CSR locomotive of sustainable development

CSR locomotive of sustainable development
By Dr Ahmed Samir Farag, Executive Director of the Egyptian Consumer Protection Agency and board member of the Egyptian Competitiveness Authority - - | Edited by Marwa Nassar
  • Corporate Social Responsibility (CSR) under ISO 26000 promotes the three main  economic, social and environmental axes (Triple  Bottom Line) upon which the Sustainable Development Goals depend
  • The companies’ adoption of CSR strategies helps gaining competitive advantage and affects employees’ satisfaction as well as customers’ loyalty.


President Abdel Fattah El Sisi has always stressed in his speeches the importance of private sector companies’ commitment to their Corporate Social Responsibility (CSR) role as this would alleviate the impact of the urgent social and economic reforms being carried out by the state.

It is quite clear that the modern CSR concepts go far beyond the standpoint adopted by Arab countries which still believe that CSR is a philanthropic action targeting certain fields, including supporting orphanages, poor families, the agricultural sector, etc. These outdated concepts were abandoned since the 1970s as states moved ahead from adopting strategies of such stage (which is called philanthropic-motivated CSR) to the stage of (responsibility-motivated CSR) where CSR is adopted by companies as a general system depending on innovative solutions and complying with ISO 26000 –   a standard providing guidance on integrating social responsibility into a company or organization. ISO 26000 takes into consideration three main pillars (economic, social and environmental pillars) or the so-called Triple Bottom Line (TBL) with its key seven activities (institutional governance, human rights, work and environmental practices, fair employment practices, and contribution to social development).

Looking deep inside, one can find that these axes go in line with the 17 Sustainable Development Goals (SDGs) which necessitate rallying up all efforts of the government, private sector, civil society and individuals to attain these goals. Each of these contributors has a pivotal role to play to achieves SDGs.

Undoubtedly, the companies’ shouldering of their responsibility towards themselves on the one hand and towards beneficiers on the other hand is manifested in the adoption of one of the most important strategies; namely Corporate Social Responsibility (CSR) strategy. The CSR strategy is not about philanthropic action, loss or profit spending, it is, however, about achieving direct gains from adopting CSR. This has been proved in a recent scientific study conducted in Egypt in auto-assembly companies. According to the study, the companies gain customers’ loyalty and satisfaction through adopting the CSR strategy. Added to this, the studies conducted in various international markets came up with the same results.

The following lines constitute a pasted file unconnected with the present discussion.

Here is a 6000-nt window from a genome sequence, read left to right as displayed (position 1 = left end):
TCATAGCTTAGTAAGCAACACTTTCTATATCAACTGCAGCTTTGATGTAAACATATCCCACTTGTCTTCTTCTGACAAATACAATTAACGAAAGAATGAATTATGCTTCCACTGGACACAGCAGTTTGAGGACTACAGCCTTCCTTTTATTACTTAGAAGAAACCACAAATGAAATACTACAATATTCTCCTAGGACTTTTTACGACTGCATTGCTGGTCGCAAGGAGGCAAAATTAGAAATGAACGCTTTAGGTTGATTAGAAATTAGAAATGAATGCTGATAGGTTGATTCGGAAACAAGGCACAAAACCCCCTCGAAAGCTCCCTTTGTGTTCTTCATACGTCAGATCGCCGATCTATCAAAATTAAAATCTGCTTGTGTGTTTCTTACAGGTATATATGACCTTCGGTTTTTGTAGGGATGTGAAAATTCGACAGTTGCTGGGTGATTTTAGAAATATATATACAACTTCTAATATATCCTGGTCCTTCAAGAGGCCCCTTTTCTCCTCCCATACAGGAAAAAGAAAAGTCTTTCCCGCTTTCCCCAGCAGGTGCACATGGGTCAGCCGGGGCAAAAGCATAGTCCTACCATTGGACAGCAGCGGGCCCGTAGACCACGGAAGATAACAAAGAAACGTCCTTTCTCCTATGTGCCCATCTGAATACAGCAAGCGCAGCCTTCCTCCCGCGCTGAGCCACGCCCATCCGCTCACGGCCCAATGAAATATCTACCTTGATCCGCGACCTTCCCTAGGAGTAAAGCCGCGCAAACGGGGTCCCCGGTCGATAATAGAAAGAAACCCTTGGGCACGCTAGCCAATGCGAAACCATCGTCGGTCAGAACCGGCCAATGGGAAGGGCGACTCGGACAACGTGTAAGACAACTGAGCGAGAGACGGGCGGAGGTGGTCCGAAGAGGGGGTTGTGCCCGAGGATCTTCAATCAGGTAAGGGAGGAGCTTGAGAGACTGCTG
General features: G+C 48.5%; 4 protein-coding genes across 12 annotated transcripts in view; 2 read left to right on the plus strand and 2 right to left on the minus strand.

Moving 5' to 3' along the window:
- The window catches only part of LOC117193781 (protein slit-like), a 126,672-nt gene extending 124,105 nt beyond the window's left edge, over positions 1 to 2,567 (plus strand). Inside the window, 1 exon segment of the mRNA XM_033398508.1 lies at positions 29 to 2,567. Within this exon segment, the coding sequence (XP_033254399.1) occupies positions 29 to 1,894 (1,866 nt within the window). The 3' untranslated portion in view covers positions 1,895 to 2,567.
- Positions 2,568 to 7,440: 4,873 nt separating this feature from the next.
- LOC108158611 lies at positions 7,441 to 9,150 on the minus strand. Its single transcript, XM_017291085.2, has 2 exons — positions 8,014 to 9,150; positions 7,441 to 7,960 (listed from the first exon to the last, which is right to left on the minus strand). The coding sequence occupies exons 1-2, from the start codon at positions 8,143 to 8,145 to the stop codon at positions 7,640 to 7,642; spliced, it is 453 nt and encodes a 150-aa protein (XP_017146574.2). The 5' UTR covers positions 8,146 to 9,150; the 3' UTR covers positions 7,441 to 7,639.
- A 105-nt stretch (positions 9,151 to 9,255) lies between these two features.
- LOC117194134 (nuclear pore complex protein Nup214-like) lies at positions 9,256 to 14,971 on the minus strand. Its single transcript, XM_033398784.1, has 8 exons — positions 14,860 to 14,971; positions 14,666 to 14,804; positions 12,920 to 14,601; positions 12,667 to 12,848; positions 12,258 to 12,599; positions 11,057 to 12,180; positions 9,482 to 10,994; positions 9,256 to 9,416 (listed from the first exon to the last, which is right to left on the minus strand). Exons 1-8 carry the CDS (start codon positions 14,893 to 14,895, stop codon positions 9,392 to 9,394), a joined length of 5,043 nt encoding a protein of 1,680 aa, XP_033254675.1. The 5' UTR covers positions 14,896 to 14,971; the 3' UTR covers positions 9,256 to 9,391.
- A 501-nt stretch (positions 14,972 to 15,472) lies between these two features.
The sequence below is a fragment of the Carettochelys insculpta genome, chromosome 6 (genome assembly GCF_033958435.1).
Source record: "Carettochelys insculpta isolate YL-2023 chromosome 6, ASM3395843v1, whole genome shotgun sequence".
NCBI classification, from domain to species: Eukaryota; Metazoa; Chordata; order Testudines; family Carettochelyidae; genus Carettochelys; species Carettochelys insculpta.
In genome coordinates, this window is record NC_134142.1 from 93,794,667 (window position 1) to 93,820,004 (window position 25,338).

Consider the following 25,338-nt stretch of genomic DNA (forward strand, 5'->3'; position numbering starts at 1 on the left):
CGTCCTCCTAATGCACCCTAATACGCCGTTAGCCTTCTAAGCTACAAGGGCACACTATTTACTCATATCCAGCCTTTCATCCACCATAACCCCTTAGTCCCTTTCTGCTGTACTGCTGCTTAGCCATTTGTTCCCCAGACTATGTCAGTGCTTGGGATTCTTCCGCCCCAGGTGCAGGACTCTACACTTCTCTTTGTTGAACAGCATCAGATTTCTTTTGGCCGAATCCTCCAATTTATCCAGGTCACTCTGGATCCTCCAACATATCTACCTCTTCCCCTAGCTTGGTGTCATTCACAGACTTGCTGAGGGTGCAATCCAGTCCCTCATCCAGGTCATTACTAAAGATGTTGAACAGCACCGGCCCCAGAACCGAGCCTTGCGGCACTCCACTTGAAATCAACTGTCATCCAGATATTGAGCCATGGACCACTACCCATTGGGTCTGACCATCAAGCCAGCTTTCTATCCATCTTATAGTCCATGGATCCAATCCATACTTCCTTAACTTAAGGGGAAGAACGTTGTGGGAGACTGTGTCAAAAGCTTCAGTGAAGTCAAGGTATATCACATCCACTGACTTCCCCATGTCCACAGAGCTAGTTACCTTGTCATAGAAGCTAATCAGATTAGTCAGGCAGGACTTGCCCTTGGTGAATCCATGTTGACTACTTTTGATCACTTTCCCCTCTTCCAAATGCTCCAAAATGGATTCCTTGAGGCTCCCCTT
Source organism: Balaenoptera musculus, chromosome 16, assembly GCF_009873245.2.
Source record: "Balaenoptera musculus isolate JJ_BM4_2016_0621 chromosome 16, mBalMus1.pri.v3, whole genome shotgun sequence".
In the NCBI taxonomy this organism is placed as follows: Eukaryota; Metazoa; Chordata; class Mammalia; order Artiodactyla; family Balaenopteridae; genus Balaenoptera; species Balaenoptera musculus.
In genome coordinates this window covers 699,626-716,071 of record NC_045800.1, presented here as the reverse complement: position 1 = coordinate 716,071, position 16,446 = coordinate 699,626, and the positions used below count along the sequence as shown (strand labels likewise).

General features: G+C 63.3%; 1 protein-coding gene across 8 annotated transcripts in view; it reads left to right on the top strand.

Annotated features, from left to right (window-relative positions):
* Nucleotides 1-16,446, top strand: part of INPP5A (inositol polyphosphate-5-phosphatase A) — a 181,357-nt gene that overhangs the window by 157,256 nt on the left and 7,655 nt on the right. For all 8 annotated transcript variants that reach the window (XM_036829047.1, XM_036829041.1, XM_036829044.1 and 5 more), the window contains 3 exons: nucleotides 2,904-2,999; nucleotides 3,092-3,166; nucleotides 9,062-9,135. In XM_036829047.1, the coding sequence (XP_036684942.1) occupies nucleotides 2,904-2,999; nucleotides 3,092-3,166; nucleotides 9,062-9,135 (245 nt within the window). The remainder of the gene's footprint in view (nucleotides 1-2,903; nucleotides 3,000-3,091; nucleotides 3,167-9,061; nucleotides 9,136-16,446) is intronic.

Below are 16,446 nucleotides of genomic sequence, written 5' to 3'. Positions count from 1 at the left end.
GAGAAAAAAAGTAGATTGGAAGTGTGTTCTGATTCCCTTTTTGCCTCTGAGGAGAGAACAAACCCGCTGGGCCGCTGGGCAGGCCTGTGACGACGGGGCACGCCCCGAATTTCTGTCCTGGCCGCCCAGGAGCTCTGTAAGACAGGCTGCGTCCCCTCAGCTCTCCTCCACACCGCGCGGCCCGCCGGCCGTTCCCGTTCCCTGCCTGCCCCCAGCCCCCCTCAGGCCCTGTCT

Therefore, companies’ adoption of such strategy will help them gain advantages in the face of their competitors at two levels; interior and exterior. At the interior level, the companies will gain the satisfaction of their employees and this will have many positive effects, topped by productivity. At the external level, the companies will gain loyalty of their customers and, hence, this will positively impact products’ marketing and the customers’ standpoint vis-à-vis the company as a socially responsible firm.

The broad vision of CSR in accordance with ISO 26000 sets high standards for the companies’ ability to pinpoint social needs and the participation of several beneficiers in serving sustainable development issues. The matter requires comprehensive theoretical and administrative frameworks to decide the impact of the CSR on SDGs.

The Sustainable Development Goals secures an all-out working mechanism for CSR to have a better future. The SDGs should be used as general framework for developing CSR to create common value and assess the positive impact of the SDGs, particularly with regard to reducing poverty, improving living conditions, developing health and educational services, confronting improper consumption of resources and pollution and curbing human rights violations. Therefore, many international researches see SDGs as a framework for encouraging companies to engage in more CSR activities that would help accomplish SDGs.

After the 2008-2009 international economic crisis, the short shrift of CSR was brought to limelight, and, hence, adopting a common value for social activities became an exigency. Michael Eugene Porter – an American academic known for his theories on economics, business strategy, and social causes – .said focusing on creating a common value among stakeholders on the one side and among beneficiers (including clients, employees, governments, nongovernmental organizations, etc) leads to tangible contribution to sustainable development.

It is worth mentioning that there was a wide participation of private sector companies while drawing up the 17 Sustainable Development Goals and the 169 sub-goals. Under these goals, companies were lured to endorse socially responsible activities and report the impact of these activities on sustainability (Goal 12.6). In addition, private sector companies have to be engaged in partnerships with the public sector and civil society to attain Sustainable Development Goals (Goal 17).

Therefore, it is important to consider CSR and SDGs as two sides of the same coin with regard to the private sector companies’ role, despite the fact that the SDGs are public goals benefiting all parties, while CSR has direct gains in view of  companies’ support for society.


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